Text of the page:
November 6th, 2012 | Posted by Joe | Add a Comment
1600 Pennsylvania Avenue is the most recognizable address in the country. But what if the commander-in-chief commanded that the house should have green shutters? A dome on the roof? A view-obscuring row of those famous D.C. cherry trees?
The president determined in today’s election wouldn’t be the first to make changes to 1600 Pennsylvania. Mr. 44 himself started a project to have 100-year-old water lines replaced, and he and Michelle put about $100,000 of their own money into sprucing up the decor.
After all, the White House was originally constructed under the oversight of George Washington, and after its partial completion, John Adams moved in in 1800. Have you ever met a house that’s more than 200 years old and didn’t need renovation? We sure haven’t. Here’s a rundown of some of the routine maintenance our presidents have done on the White House over the past 212 years:
The first president to deem the building the White House was Theodore Roosevelt, and in 1902, he began major renovations to the century-old structure, the most major of which resulted in the West Wing’s construction. Another famous Roosevelt expanded the wing to its current size during his presidency.
To keep up with the opulent times of the Gilded Age, Benjamin Harrison introduced electricity the White House in 1891. (Although, gas lighting wasn’t entirely swapped out for electric until after 1900.)
After the austerity of the Depression years, Harry S Truman even vacated the White House for a few years so that the structure could get some much-needed updates. The structure was gutted except for its brick facade, and the building was reinforced with steel beams to replace the wooden ones that had worn down.
A restoration project that was completed in 1993 confirmed that there were upwards of 40 layers of paint on the exterior bricks of the White House. With these layers removed, the brick underneath was properly repaired and repainted — yes, you guessed it — white.
Just goes to show you: Absolutely no house is immune to maintenance and renovation.
October 17th, 2012 | Posted by Joe | Add a Comment
by Redbeacon’s haunted-house specialist, Gregg Hanano
Halloween is that magical time of the year where it’s okay to eat all the candy you want, dress up like someone else, and, best of all, scare people you don’t know. What other holiday celebrates with the return of candy corn? Easy: NO OTHER HOLIDAYS.
Trick-or-treating is great, but if you’re more into the trick than the treat, you’ll want to create your own haunted house. It’s a great way to bring a community together, scare your neighbors and friends, and finally have a reason to not clean out the cobwebs. But making a haunted house isn’t something that’s thrown together overnight. As long as you include these five essential scare tactics into your homemade haunted house, you’ll be the talk of the (ghostly) town!
1. Fog and Mirrors: Fog and mirrors are some of the most basic needs for any great haunted house. They can cause disorientation, confusion, and best of all, they give you a place to hide. Fog blurs your sense of sight, taking any feeling of safety with it. With consideration to mirrors, have you ever heard of Bloody Mary? The story where you turn off the lights and scream “Bloody Mary” three times so she’ll appear in the mirror? The best way to use fog and mirrors together is to cause your customers to follow their way into the foggy bathroom where they’ll encounter a blood-written message of “GO BACK.” When they turn around, Bloody Mary will be there to greet them. Whoa… chills. Did you feel that?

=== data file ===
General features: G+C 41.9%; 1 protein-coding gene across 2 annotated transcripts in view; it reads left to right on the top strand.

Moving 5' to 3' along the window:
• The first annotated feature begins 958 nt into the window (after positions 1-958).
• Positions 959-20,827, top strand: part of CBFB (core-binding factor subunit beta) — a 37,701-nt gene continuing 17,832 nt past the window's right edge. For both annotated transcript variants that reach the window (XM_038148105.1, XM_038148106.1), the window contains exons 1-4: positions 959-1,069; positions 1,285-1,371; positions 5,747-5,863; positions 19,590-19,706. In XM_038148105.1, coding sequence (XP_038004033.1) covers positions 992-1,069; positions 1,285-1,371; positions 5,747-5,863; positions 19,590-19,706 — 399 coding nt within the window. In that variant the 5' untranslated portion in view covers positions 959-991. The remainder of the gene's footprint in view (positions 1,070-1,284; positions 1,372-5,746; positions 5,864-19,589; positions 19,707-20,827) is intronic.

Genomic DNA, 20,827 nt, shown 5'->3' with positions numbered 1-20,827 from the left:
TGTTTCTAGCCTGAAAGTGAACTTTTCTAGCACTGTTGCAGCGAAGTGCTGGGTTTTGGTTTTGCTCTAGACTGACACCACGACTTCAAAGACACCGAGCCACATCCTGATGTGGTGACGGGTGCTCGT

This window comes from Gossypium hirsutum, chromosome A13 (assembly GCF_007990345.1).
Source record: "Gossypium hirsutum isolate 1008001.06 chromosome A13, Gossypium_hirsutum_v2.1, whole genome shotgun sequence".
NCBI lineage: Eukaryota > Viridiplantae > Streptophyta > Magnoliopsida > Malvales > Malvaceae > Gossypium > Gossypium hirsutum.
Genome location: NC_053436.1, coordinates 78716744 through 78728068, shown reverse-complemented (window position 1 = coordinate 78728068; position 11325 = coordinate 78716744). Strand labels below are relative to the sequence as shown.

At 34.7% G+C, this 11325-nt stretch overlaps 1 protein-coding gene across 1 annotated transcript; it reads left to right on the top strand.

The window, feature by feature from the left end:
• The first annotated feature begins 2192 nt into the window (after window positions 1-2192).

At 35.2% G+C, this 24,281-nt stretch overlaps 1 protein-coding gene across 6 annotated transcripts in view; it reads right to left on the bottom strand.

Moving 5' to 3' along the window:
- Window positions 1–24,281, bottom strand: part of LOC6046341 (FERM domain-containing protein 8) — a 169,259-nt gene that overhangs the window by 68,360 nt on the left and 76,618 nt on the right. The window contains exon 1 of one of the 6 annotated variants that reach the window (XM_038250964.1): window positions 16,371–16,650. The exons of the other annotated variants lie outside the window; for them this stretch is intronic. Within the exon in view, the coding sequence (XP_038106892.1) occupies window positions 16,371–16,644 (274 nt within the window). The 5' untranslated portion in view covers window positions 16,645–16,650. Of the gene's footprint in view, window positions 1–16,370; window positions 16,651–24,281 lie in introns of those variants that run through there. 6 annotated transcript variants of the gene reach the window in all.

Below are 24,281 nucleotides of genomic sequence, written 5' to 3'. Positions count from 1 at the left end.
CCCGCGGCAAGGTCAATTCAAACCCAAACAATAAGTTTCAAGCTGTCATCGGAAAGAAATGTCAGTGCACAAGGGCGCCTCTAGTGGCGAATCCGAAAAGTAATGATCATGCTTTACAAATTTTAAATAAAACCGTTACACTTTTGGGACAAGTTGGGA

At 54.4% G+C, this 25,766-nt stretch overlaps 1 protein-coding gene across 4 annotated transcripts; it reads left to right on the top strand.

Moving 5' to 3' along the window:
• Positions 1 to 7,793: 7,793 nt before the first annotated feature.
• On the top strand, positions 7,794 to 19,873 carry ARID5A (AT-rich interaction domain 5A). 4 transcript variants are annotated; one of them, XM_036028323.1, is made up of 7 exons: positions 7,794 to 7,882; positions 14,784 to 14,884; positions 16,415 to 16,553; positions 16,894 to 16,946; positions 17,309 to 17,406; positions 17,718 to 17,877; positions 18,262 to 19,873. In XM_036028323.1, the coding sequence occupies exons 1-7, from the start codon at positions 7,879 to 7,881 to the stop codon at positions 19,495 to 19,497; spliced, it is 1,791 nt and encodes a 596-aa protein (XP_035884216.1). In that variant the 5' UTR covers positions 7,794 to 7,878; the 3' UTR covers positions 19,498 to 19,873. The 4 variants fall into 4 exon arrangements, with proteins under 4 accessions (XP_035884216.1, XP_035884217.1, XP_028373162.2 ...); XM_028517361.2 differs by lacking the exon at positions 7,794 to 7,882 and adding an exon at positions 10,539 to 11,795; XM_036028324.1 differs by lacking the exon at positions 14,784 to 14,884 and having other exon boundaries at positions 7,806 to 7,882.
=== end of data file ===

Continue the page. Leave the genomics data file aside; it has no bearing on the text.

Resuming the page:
2. Spooky Children with Long Black Hair: If there’s one thing I’ve learned from horror movies, it’s that children are creepy. But what is it about children that freak us out? You know you could successfully take on a haunted youngster if one attacked you, but if one crawls out of the TV? Game over. This is where the costumes of your co-conspirators play a huge role. Get a girl with long black hair (or use a wig) and put her in a corner where she can be barely seen. When customers walk up and spot her, tell her to not move anything but her head. And then when they don’t know what to do, slowly reach out and follow them.
3. Element of Surprise: What’s the best part of any horror movie? Probably that suspenseful moment when you think something is going to happen but then never does. Set up an obvious situation to scare someone, like a fully closed body bag that says “Open Me.” Your patrons will think that someone is going to pop out as soon as they unzip it. They’ll contemplate for a bit and try to convince each other to open it. (You can enjoy the entertaining dialogue from the safety of another room.) When they finally do and nothing happens, they’ll be relieved. And that’s when you jump out from behind.
4. Lighting: Now, you might be asking, “Why lighting? Shouldn’t it be pitch black?” Yes, it should. But don’t make the mistake of giving your customers a regular ol’ flashlight to use as they travel through your haunted maze. Instead, hand over a strobe light. Have you ever freaked out when you thought you saw something out of the corner of your eye but you’re not sure? Picture that every time the strobe light flashes. The constant change of light to dark will cause your eyes and your brain to go on the fritz. Combine it with the fog, and you have a recipe for madness.
5. Timing: Nothing kills a haunted house experience like seeing other customers. It takes away that sense of being alone and having no one to hear them scream. We’d recommend having only groups of two go through your house, and, depending on the amount of customers you have, make the groups go one at a time. That way, you can provide all the care and attention needed to really scare the bejeezus out of someone.
With all of these scare tactics, your homemade haunted house is sure to be a bang! But always be sure to keep it safe and just have fun. And don’t forget to give them one last scare as they exit the house!